A Tribute for Turning Light Into Art: James Turrell
“Light is this thing we usually use to illuminate other things,” said the artist James Turrell, who first considered the presence of a beam of light cast from a slide projector during art history class at Pomona College in the early 1960s. “I’m interested that light has thingness itself, so it’s not something that reveals something about other things you’re looking at, but it becomes a revelation in itself.”
After graduating in 1965 with a degree in perceptual psychology and concentrated studies in art, math and astronomy, Mr. Turrell created his first light projection — what appears to be a solid cube of light floating in the corner of a darkened room that then dissolves into immateriality as you approach it. The work was included in Mr. Turrell’s solo museum exhibition at the Pasadena Art Museum in California in 1967, which later that year also showed experimental light works by Robert Irwin and Doug Wheeler, beginning what came to be called the Light and Space Movement in Los Angeles.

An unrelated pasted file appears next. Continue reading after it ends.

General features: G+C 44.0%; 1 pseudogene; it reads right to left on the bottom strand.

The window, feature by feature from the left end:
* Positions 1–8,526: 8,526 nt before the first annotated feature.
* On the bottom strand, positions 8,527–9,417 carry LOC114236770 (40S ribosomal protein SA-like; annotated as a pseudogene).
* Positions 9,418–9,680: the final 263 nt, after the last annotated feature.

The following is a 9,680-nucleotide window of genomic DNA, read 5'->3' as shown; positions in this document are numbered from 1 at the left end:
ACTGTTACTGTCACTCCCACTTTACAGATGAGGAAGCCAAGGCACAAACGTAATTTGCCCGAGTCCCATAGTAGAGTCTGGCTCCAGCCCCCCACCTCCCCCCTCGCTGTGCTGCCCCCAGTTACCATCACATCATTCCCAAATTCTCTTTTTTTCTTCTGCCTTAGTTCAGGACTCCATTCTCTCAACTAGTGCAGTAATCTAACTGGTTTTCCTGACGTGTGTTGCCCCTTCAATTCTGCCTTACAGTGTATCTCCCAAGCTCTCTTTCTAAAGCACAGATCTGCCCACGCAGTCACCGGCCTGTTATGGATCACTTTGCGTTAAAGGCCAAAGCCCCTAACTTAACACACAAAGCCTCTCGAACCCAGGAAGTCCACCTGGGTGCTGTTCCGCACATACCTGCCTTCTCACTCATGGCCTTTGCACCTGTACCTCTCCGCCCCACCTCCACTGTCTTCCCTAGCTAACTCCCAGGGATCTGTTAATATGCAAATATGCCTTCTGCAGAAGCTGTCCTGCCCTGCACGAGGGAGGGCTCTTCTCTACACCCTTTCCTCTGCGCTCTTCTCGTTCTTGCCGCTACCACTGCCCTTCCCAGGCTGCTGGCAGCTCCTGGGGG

“Turrell was the first artist who really stated unequivocally that you can liberate light from its source and make it the artwork,” said Alison de Lima Greene, curator of contemporary art at the Museum of Fine Arts, Houston. Her museum is joining with the Los Angeles County Museum of Art and the Guggenheim Museum in New York in coordinated, successive Turrell exhibitions beginning in May, offering an unusual opportunity to experience his immersive light environments that allow viewers to “see ourselves see,” as he puts it
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Written by: Hilarie M Sheets
Source: New York Times